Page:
Online Extra: Leaders and Laggards in the Brand Derby
Coca-Cola may be a symbol of American indulgence and optimism, but it has proved once again that it's also a powerhouse global brand with a 1% increase in brand value, to $70.5 billion, this year. That performance allowed the soft-drink brand to retain its No. 1 berth in BusinessWeek's annual ranking of the world's most valuable brands, compiled with marketing consultant Interbrand Corp. Remaining at No. 2, with a 2% gain in value, was Microsoft (MSFT ), at $65.2 billion.
At a time that antipathy to America around the globe has deepened, Coke's (KO ) high ranking comes as continuing testimony to the notion that strong brands transcend the vagaries of political controversies and other upheavals. All told, two-thirds of the top 100 brands are U.S.-based, and many, from Gillette (G ) to Starbucks (SBUX ), turned in robust performances, sometimes driven by healthy growth in the same overseas markets where anti-American feeling has run high.
"Brands have an ability to survive these issues if they've built a permanence into the marketplace," says Interbrand Chairman and CEO Chuck Brymer. "These are very significant brands with very significant marketing behind them."
Interbrand's valuations measure the power of a strong brand to raise sales and earnings, calculating how much of those future sales and earnings can be attributed to the brand and weighting that for such other factors as the brand's market leadership, stability, and ability to cross geographical borders. Because the difficult economic environment is lowering projected revenue streams, many top companies' brands weakened this year even though they continued to invest in their products, marketing, and customer service. Four of the top 10 brands, including familiar names like Disney (DIS ) and McDonald's (MCD ), were down.
Others, however, had strong performances. At a time when many people are questioning whether technology has become a mere commodity, four out of the five brands with the biggest percentage gains in brand value are tech outfits. South Korea's Samsung was the standout, scoring a 31% increase, to $10.8 billion, more than double its value just three years ago. That lifted Samsung to the No. 25 spot on our list. As in recent years, the Korean outfit continued to enter new markets, and more important, it keeps climbing the value chain with more sophisticated products and better design.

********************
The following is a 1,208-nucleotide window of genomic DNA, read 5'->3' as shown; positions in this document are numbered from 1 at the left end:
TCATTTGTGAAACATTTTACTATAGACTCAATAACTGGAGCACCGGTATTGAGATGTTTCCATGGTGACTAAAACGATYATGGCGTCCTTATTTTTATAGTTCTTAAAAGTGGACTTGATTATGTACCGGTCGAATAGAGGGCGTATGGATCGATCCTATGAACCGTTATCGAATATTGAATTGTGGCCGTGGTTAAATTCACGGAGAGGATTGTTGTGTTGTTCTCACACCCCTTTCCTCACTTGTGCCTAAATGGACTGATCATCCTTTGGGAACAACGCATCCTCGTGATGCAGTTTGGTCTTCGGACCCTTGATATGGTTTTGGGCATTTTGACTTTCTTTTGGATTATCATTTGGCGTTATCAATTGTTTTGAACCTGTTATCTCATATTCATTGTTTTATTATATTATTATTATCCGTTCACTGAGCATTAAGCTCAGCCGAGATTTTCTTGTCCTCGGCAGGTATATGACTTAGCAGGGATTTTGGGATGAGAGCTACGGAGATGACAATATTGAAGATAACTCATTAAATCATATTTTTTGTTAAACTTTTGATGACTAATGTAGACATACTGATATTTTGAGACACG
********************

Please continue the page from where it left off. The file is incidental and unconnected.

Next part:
Other tech brands that scored big gains were Hewlett-Packard (HPQ ), up 18%; German software maker SAP (SAP ), 14%; and PC juggernaut Dell (DELL ), 12%. HP did an effective job of integrating the Compaq operations it acquired, but the Compaq brand -- worth nearly $10 billion last year -- was dropped from the list after being relegated by its new owner to a narrow array of retail products. (The other top-gaining brand was the French cosmetics marque L'Oreal, up 10%.)
The list has more bright spots. Although tough times are forcing some consumers to curb their spending on discretionary items, several luxury-good purveyors managed to keep their products on the must-have list: Mercedes (DCX ), Tiffany (TIF ), Prada, and new additions Hermes and cognac brand Hennessy. That was partly because the truly wealthy people who support some of these brands are unaffected by economic downturns but also because more modestly affluent consumers who traded up to these icons during the 1990s boom are reluctant to trade back down unless they have no choice.
Some steep erosion occurred, too. Once-blue-chip brands like Ford (F ), Kodak (EK ) and Nintendo (NTDOY ) continued to slide, and AT&T (T ) was dropped from the list because its narrower scope no longer meets Interbrand's requirements for a global brand. (By contrast, Vodafone [VOD ] and T-Mobile are well along in their transition to becoming global brands and may well qualify in the coming years, says Jan Lindemann, global managing director at Interbrand.) Reuters (RTRSY ) suffered the sharpest decline, down 28%, as its newly parsimonious Wall Street clients continued to drop their Reuters terminals and defect to Bloomberg.
This year's newcomers included auto maker Nissan (NSANY ) at No. 89, following a dramatic turnaround under CEO Carlos Ghosn, and No. 37-ranked banker HSBC (HBC ), which has dramatically boosted its global profile by buying banks in the U.S., Europe, and developing markets, rebranding them as HSBC, and spending heavily to make that name familiar to people. Its success to date -- it clocks in at $7.6 billion in brand value -- shows that even in today's crowded brandscape, newcomers with something to say can still find room.
By Gerry Khermouch in New York